- Crenshaw, J. G., and B. R. McClelland. 1983. Western larch hald eagle roosts in Glacier National Park, Montana. P. 10 in R. O. Anthony, F. B. Isaacs, and R. W. Frenzel, eds., Proc. of a workshop on habitat management for nesting and roosting bald eagles in the western United States. Oregon Coop. Wildl. Res. Unit, Oregon State University, Corvallis.
- Fogelsong, M.L. 1974. Effects of fluorides on Peromyscus maniculatus in Glacier National Park. M.Sc. Thesis. Bozeman, Montana: Montana State University. 52 p.
- Gaffney, W.S. 1941. The effects of winter elk browsing, South Fork of the Flathead River, Montana. Journal of Wildlife Management 5(4):427-453.
- Hendricks, P. 2005. Surveys for animal species of concern in northwestern Montana. Unpublished report to the Montana Department of Fish, Wildlife & Parks, Montana Natural Heritage Program, Helena, Montana, May 2005. 53 p.
- Holbrook, J.D., J.R. Squires, L.E. Olson, N.J. DeCesare, and R.L. Lawrence. 2017. Understanding and predicting habitat for wildlife conservation: the case of Canada Lynx at the range periphery. Ecosphere 8(9):e01939.
- Johnson, T. W. 1982. An analysis of pack and saddle stock grazing areas in the Bob Marshall Wilderness. M.Sc.Thesis. Bozeman, MT: Montana State University. 105 p.
- Jones, W. W. 1901. Preliminary flora of Gallatin County. M.S. Thesis. Bozeman, MT: Montana State College. 78 pp.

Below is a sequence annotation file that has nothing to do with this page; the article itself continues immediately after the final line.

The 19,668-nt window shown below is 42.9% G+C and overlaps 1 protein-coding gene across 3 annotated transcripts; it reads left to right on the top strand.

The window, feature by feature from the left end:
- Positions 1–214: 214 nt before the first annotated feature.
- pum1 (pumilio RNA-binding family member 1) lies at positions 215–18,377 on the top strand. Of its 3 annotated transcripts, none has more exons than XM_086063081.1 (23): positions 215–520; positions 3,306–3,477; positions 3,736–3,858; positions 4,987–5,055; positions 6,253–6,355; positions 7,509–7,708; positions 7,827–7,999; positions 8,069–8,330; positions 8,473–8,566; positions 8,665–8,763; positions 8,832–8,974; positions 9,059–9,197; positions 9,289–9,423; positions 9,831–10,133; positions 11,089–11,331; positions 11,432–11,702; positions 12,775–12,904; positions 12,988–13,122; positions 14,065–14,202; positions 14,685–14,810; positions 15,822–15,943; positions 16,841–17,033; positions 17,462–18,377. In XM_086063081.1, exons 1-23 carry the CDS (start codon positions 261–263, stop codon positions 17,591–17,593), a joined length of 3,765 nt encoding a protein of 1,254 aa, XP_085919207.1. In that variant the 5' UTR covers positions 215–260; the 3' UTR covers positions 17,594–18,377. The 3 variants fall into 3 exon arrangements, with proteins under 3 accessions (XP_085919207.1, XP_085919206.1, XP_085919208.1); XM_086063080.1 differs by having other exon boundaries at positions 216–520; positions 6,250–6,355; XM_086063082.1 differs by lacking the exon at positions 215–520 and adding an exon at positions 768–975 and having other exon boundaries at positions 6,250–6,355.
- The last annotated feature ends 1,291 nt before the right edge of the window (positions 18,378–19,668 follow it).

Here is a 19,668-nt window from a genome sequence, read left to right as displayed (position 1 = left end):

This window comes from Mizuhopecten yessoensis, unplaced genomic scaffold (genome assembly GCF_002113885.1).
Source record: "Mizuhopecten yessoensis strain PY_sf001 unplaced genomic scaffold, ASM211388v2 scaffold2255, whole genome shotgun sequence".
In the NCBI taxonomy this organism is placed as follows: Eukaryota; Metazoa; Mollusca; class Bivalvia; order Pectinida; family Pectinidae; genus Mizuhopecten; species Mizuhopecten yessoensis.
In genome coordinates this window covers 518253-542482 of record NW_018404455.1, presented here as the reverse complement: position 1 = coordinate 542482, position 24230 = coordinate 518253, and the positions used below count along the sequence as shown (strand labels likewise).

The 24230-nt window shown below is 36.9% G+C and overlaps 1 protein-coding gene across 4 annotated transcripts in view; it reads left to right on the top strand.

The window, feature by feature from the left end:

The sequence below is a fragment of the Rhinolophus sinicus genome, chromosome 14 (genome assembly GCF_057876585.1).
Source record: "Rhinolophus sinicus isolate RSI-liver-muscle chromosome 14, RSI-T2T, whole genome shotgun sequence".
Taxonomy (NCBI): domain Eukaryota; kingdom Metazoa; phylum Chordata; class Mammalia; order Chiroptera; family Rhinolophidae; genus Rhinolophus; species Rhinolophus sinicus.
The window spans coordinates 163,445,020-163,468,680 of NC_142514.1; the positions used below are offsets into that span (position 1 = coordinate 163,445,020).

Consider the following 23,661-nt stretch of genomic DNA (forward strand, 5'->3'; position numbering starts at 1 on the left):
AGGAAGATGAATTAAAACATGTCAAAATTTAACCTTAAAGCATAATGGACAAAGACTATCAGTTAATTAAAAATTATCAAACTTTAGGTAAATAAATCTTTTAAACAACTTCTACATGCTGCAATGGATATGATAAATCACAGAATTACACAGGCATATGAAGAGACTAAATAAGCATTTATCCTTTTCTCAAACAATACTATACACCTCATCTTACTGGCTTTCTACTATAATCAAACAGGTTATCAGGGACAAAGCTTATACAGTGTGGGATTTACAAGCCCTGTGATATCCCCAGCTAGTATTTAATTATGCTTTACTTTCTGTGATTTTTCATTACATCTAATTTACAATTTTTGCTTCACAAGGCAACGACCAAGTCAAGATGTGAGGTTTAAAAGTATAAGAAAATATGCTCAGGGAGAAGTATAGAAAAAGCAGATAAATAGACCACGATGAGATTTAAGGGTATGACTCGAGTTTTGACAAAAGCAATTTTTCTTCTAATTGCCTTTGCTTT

- Klebenow, D.A. 1965. A montane forest winter deer habitat in western Montana. Journal of Wildlife Management 29(1):27-33.
- Kunkel, K. and D.H. Pletscher. 2001. Winter Hunting Patterns of Wolves in and Near Glacier National Park, Montana. The Journal of Wildlife Management 65(3):520-530.
- Little, E.L., Jr. 1979. Checklist of United States trees (native and naturalized). Agriculture Handbook No. 541. U.S. Forest Service, Washington, D.C. 375 pp.
- Morgan, J.T. 1993. Summer habitat use of white-tailed deer on the Tally Lake ranger district, Flathead National Forest. Ph.D. Dissertation. Montana State University, Bozeman. pp. 103.
- Reese, E.G., L.A. Burkle, C.M. Delphia, and T. Griswold. 2018. A list of bees from three locations in the Northern Rockies Ecoregion (NRE) of western Montana. Biodiversity Data Journal 6: e27161.
- Shearer, R. C. 1959. Western larch seed dispersal over clear-cut blocks in northwest Montana. Proceedings Montana Academy of Science 19:130-134.
- Stansberry, B.J. 1991. Distribution, movements, and habitat use during spring, summer, and fall by mule deer in the North Salish Mountains, Montana. M.Sc. Thesis. Bozeman, MT: Montana State University. 64 p.
- Stewart, L.S. 1980. Descriptions of the life cycle, external embryogenesis and thoracic gland development of the cottonwood beetle, Chrysomela semota Brown (Coleoptera-Chyrsomelidae). M.Sc. Thesis. Bozeman, MT: Montana State University. 39 p.
- Tackle, D. 1962. Infiltration in a Western larch -- Douglas fir stand following cutting and slash treatment. USDA Intermountain For. and Range Exp. Sta., Ogden, Utah. Res. Note No. 89. 7 pp.